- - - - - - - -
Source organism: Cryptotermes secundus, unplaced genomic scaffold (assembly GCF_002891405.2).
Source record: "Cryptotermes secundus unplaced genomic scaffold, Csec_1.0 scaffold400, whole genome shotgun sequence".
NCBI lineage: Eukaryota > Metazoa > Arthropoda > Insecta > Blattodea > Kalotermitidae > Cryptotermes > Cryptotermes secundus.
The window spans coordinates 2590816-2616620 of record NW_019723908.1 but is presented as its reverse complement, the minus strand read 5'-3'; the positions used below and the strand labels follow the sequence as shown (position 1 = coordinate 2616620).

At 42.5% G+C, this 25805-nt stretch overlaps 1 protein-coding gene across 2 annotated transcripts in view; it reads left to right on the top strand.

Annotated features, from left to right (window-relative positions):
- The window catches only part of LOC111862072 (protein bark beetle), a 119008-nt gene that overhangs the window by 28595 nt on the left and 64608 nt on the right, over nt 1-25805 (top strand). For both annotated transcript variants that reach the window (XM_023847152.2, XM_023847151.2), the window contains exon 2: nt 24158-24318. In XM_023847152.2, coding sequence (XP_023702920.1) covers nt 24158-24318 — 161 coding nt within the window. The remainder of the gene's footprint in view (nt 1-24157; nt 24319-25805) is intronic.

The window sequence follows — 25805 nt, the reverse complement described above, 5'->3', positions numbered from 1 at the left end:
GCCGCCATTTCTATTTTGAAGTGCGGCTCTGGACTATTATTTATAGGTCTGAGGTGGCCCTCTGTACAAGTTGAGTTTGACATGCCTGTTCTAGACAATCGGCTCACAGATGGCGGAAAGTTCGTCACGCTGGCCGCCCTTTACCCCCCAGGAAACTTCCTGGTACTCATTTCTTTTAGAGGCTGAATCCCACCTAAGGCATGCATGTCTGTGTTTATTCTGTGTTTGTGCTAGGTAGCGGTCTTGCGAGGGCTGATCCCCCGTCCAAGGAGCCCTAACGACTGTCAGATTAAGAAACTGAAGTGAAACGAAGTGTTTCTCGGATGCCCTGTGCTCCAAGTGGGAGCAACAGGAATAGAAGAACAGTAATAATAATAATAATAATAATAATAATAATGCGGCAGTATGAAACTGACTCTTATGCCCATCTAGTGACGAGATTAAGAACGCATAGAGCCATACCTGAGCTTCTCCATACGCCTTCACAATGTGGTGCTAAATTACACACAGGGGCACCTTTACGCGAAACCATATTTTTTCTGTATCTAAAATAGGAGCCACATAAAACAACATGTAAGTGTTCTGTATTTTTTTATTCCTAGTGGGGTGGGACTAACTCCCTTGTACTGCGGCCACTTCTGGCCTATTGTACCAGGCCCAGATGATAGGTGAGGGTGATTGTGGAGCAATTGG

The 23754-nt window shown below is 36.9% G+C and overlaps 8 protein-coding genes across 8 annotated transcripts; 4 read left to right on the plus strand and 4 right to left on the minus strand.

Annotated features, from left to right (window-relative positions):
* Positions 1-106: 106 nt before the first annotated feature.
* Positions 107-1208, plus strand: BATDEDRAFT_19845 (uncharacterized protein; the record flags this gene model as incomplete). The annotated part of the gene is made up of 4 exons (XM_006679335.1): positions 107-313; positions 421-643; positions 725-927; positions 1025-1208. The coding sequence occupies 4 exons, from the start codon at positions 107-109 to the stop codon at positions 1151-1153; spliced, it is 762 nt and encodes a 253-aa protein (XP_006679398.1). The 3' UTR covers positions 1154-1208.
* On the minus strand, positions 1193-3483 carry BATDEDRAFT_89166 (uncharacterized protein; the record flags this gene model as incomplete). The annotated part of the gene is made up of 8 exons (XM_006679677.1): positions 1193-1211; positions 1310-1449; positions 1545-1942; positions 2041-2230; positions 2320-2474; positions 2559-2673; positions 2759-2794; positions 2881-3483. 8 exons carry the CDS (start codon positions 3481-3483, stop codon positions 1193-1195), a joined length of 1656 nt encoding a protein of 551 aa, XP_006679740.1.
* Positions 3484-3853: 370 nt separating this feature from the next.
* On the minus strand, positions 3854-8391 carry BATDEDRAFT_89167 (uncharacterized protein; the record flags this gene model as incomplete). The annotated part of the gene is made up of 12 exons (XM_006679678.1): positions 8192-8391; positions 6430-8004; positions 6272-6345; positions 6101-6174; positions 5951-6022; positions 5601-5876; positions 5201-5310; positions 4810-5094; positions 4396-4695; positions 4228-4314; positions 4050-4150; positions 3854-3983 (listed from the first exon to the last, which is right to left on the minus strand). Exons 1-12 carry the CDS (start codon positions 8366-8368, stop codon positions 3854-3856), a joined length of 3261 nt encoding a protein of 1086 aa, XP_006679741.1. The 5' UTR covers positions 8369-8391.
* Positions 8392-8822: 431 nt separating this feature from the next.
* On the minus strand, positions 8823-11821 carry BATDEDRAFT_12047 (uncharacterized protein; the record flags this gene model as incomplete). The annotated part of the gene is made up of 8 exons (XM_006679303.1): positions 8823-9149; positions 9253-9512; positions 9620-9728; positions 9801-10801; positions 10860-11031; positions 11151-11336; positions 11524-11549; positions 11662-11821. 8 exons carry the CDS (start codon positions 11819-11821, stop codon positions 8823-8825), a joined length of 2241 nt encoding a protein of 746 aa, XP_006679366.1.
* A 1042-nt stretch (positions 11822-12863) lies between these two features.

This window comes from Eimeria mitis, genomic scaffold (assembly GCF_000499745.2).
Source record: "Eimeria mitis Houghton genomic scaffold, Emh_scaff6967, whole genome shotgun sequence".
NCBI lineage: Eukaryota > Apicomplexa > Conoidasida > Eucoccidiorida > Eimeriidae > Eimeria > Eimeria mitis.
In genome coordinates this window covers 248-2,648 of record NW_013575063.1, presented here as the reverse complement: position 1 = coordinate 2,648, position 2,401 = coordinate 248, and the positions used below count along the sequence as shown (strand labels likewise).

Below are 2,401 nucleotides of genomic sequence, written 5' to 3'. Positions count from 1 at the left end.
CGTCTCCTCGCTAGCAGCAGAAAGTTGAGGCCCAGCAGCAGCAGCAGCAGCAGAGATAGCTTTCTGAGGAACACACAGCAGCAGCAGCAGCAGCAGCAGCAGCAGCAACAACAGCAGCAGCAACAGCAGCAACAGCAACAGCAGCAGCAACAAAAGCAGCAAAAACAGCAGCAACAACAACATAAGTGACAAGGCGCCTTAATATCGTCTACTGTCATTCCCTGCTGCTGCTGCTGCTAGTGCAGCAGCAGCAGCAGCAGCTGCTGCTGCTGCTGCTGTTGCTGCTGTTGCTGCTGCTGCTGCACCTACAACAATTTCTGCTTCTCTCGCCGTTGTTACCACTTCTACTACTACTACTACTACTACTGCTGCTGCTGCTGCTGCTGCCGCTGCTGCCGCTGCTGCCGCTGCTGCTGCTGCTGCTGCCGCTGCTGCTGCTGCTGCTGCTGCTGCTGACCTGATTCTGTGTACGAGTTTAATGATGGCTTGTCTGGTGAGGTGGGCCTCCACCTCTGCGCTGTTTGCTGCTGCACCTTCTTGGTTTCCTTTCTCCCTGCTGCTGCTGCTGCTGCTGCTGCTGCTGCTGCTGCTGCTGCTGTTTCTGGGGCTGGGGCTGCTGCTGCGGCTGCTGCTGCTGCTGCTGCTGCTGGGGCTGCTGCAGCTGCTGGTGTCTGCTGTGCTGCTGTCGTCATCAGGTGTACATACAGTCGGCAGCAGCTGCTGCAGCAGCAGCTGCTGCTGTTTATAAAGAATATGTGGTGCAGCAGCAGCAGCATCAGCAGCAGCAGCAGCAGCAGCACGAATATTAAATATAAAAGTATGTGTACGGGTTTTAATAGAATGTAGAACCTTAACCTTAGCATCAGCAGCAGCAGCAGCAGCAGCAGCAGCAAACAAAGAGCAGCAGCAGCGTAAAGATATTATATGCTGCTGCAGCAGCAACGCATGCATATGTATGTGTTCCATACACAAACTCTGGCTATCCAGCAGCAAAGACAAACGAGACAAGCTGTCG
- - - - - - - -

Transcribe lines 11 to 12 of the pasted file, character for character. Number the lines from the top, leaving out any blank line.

Annotated features, from left to right (window-relative positions):
* Positions 1-106: 106 nt before the first annotated feature.